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uring World War II, the U.S. Navy, along with the National Institute of Standards and Technology (NSIT), trained pigeons to beak glider screens so that the military could drop bombs without being endangered by the safety of soldiers. This method was the beginning of the construction of touch screens. The same screen that the pigeons touched is now on phones, tablets, and other devices.

Without the help of satellites or GPS, the trajectory of the bombs was often changed after launch due to the wind. To accurately hit a target, pilots had to fly the aircraft at low altitudes, from where they could be easily shot down by enemies.

One option involved flying at high altitudes and dropping a large number of bombs, hoping that at least one of them would hit the target, but the method was inefficient, expensive, and caused much greater collateral damage. So NSIT decided to build a glider that could carry a 450-pound missile, but the new glider lacked a new type of guidance system that could ensure safety and accuracy.

An arrangement for studying the potential of pigeons to guide missiles (Source: B.F. Skinner)

At that time, psychologist B.F Skinner, also known as the father of “Behaviorism”, together with Ivan Pavlov proposed the use of pigeons.

“I watched a flock of birds take off and rotate in formation in the sky,” Skinner said. “I immediately saw them as a device with excellent vision and impeccable maneuverability,” he added.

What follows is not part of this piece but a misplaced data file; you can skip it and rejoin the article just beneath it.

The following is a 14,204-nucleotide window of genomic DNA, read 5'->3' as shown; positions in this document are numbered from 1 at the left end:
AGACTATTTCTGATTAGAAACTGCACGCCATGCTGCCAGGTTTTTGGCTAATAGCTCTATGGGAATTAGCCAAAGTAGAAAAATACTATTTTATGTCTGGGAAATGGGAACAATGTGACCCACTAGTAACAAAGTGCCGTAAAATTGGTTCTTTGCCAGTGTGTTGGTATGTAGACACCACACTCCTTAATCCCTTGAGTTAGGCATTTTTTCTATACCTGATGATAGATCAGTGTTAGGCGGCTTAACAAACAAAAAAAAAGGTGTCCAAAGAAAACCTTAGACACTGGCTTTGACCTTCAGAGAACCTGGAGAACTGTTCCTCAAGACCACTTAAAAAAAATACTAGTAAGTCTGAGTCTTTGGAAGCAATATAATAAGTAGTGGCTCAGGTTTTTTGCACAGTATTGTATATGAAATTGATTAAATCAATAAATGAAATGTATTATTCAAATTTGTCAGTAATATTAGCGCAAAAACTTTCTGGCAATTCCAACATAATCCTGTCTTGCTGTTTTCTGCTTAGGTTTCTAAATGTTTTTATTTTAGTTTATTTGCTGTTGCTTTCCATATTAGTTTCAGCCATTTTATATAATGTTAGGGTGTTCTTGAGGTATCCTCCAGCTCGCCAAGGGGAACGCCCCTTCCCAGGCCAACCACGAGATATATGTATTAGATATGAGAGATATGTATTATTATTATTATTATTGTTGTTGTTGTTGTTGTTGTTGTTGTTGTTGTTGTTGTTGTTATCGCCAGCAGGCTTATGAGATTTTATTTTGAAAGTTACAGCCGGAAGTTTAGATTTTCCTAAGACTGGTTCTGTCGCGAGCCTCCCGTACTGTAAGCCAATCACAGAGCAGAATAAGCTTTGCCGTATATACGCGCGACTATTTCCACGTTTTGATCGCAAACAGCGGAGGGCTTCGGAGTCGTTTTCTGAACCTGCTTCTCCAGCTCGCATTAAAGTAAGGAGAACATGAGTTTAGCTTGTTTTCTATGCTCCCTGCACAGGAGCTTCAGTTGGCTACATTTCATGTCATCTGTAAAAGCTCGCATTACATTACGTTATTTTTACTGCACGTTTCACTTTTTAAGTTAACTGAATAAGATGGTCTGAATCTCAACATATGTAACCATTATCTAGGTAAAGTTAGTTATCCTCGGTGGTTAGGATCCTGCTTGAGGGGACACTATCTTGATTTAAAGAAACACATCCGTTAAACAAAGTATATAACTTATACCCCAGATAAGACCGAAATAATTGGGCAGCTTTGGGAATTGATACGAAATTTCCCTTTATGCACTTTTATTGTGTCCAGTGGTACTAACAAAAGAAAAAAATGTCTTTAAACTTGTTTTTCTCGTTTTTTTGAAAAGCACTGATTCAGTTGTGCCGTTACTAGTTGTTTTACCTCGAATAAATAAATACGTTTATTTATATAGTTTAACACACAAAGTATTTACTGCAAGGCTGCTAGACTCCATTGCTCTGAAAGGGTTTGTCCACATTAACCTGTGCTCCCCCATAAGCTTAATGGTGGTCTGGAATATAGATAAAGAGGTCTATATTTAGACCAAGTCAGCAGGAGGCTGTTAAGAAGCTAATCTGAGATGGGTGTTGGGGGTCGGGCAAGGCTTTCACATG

He initially built a harness that would immobilize the bird’s body and wings while the head and neck could move freely. Then, to train them, Skinner placed seeds on screens depicting images of a war zone. He placed the favorite seeds of birds on the most difficult targets, such as enemy ships on the water. Over time, the pigeons began to strike the image angrily as they moved. Subsequently, the birds managed to hit the screen with their beaks 10,000 times in 45 minutes. Along the back, up to the beak, an electrode was attached to the pigeons, by touching it on the screen, electrical signals were transmitted to the mechanism that controlled the wings.

The pigeon could poke its beak in the center of the screen to keep the bomb in the original direction, or it could poke its beak to the left or right to change its trajectory. Although the system worked perfectly in the tests, the US Navy did not agree that the pigeons should have control over its extremely expensive bombs, so no birds have been involved in military missions throughout history.

However, Skinner’s research is still used today in devices around the world, especially touchscreen devices. It is perceived by many modern engineers that this was the first project that took into consideration the usability of a touch screen even if the technology used for this was quite primitive.

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